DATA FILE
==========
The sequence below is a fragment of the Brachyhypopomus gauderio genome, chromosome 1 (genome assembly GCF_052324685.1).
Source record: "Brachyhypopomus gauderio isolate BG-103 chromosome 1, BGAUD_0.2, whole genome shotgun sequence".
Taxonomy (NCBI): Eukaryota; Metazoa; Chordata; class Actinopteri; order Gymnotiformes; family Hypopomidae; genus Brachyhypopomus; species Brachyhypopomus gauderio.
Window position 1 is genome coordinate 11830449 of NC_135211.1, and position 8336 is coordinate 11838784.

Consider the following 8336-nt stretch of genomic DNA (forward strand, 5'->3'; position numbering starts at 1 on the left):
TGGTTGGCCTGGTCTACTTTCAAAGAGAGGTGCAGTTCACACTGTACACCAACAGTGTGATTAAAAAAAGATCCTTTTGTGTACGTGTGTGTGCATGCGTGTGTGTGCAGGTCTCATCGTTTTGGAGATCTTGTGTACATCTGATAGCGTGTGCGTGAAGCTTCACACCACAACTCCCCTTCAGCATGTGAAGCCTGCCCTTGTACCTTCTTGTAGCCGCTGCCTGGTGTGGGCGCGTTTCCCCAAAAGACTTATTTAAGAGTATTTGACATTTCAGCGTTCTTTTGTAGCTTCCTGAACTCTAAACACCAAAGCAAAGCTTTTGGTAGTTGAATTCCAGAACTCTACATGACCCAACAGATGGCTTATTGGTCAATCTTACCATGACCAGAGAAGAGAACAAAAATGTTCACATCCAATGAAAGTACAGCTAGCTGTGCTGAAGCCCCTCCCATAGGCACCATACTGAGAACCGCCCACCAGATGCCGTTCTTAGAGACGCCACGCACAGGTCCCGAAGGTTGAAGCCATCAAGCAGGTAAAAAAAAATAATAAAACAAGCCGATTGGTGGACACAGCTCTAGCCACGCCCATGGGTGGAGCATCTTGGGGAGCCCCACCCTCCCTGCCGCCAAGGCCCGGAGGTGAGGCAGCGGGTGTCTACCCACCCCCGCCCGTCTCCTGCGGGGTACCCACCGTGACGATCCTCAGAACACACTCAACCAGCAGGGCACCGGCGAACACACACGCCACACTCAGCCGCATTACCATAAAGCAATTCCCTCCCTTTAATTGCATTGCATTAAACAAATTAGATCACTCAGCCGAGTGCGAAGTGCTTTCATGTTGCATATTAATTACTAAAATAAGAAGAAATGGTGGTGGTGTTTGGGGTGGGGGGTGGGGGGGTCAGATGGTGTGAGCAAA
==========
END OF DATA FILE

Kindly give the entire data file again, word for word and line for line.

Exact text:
The sequence below is a fragment of the Brachyhypopomus gauderio genome, chromosome 1 (genome assembly GCF_052324685.1).
Source record: "Brachyhypopomus gauderio isolate BG-103 chromosome 1, BGAUD_0.2, whole genome shotgun sequence".
Taxonomy (NCBI): Eukaryota; Metazoa; Chordata; class Actinopteri; order Gymnotiformes; family Hypopomidae; genus Brachyhypopomus; species Brachyhypopomus gauderio.
Window position 1 is genome coordinate 11830449 of NC_135211.1, and position 8336 is coordinate 11838784.

Consider the following 8336-nt stretch of genomic DNA (forward strand, 5'->3'; position numbering starts at 1 on the left):
TGGTTGGCCTGGTCTACTTTCAAAGAGAGGTGCAGTTCACACTGTACACCAACAGTGTGATTAAAAAAAGATCCTTTTGTGTACGTGTGTGTGCATGCGTGTGTGTGCAGGTCTCATCGTTTTGGAGATCTTGTGTACATCTGATAGCGTGTGCGTGAAGCTTCACACCACAACTCCCCTTCAGCATGTGAAGCCTGCCCTTGTACCTTCTTGTAGCCGCTGCCTGGTGTGGGCGCGTTTCCCCAAAAGACTTATTTAAGAGTATTTGACATTTCAGCGTTCTTTTGTAGCTTCCTGAACTCTAAACACCAAAGCAAAGCTTTTGGTAGTTGAATTCCAGAACTCTACATGACCCAACAGATGGCTTATTGGTCAATCTTACCATGACCAGAGAAGAGAACAAAAATGTTCACATCCAATGAAAGTACAGCTAGCTGTGCTGAAGCCCCTCCCATAGGCACCATACTGAGAACCGCCCACCAGATGCCGTTCTTAGAGACGCCACGCACAGGTCCCGAAGGTTGAAGCCATCAAGCAGGTAAAAAAAAATAATAAAACAAGCCGATTGGTGGACACAGCTCTAGCCACGCCCATGGGTGGAGCATCTTGGGGAGCCCCACCCTCCCTGCCGCCAAGGCCCGGAGGTGAGGCAGCGGGTGTCTACCCACCCCCGCCCGTCTCCTGCGGGGTACCCACCGTGACGATCCTCAGAACACACTCAACCAGCAGGGCACCGGCGAACACACACGCCACACTCAGCCGCATTACCATAAAGCAATTCCCTCCCTTTAATTGCATTGCATTAAACAAATTAGATCACTCAGCCGAGTGCGAAGTGCTTTCATGTTGCATATTAATTACTAAAATAAGAAGAAATGGTGGTGGTGTTTGGGGTGGGGGGTGGGGGGGTCAGATGGTGTGAGCAAA